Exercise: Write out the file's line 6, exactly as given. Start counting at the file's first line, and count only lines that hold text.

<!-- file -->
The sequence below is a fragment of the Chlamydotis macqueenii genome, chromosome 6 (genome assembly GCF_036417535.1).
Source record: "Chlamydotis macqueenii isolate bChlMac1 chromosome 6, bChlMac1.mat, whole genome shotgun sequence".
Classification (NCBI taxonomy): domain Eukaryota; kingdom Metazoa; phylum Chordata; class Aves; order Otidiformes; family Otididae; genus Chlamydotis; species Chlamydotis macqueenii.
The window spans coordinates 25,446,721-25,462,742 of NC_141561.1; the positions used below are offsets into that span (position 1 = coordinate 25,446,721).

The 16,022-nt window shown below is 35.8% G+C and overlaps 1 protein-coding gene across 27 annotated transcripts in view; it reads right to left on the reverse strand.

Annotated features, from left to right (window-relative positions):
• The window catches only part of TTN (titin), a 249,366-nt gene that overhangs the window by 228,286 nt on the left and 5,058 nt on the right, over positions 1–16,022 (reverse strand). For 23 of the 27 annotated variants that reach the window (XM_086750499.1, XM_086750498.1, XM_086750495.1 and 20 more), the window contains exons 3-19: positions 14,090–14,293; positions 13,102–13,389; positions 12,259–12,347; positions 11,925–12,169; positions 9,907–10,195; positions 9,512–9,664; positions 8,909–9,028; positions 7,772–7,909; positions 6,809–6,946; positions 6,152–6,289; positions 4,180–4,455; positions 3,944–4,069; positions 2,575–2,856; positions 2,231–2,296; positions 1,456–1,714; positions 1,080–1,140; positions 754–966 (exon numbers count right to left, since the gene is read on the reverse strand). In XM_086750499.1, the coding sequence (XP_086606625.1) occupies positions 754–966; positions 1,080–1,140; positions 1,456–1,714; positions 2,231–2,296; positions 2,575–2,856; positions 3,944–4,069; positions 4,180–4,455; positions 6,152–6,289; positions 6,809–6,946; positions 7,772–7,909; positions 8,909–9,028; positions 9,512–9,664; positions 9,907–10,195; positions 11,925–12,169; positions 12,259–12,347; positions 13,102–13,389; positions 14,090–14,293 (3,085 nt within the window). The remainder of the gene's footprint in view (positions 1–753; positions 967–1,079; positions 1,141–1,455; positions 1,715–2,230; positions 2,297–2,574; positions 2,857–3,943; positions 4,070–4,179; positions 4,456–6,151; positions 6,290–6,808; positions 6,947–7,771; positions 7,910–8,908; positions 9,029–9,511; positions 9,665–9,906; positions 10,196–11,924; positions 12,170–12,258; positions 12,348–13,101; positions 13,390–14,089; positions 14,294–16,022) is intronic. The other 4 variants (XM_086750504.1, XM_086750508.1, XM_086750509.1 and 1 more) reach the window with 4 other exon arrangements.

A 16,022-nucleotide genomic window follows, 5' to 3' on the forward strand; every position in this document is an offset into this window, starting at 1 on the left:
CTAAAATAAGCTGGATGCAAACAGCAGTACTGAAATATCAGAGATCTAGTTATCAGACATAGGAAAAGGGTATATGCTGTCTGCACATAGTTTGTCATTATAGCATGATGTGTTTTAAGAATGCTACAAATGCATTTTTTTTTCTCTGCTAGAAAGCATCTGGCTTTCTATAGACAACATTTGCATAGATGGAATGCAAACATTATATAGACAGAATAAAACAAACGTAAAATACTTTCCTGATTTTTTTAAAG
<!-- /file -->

Annotated features, from left to right (window-relative positions):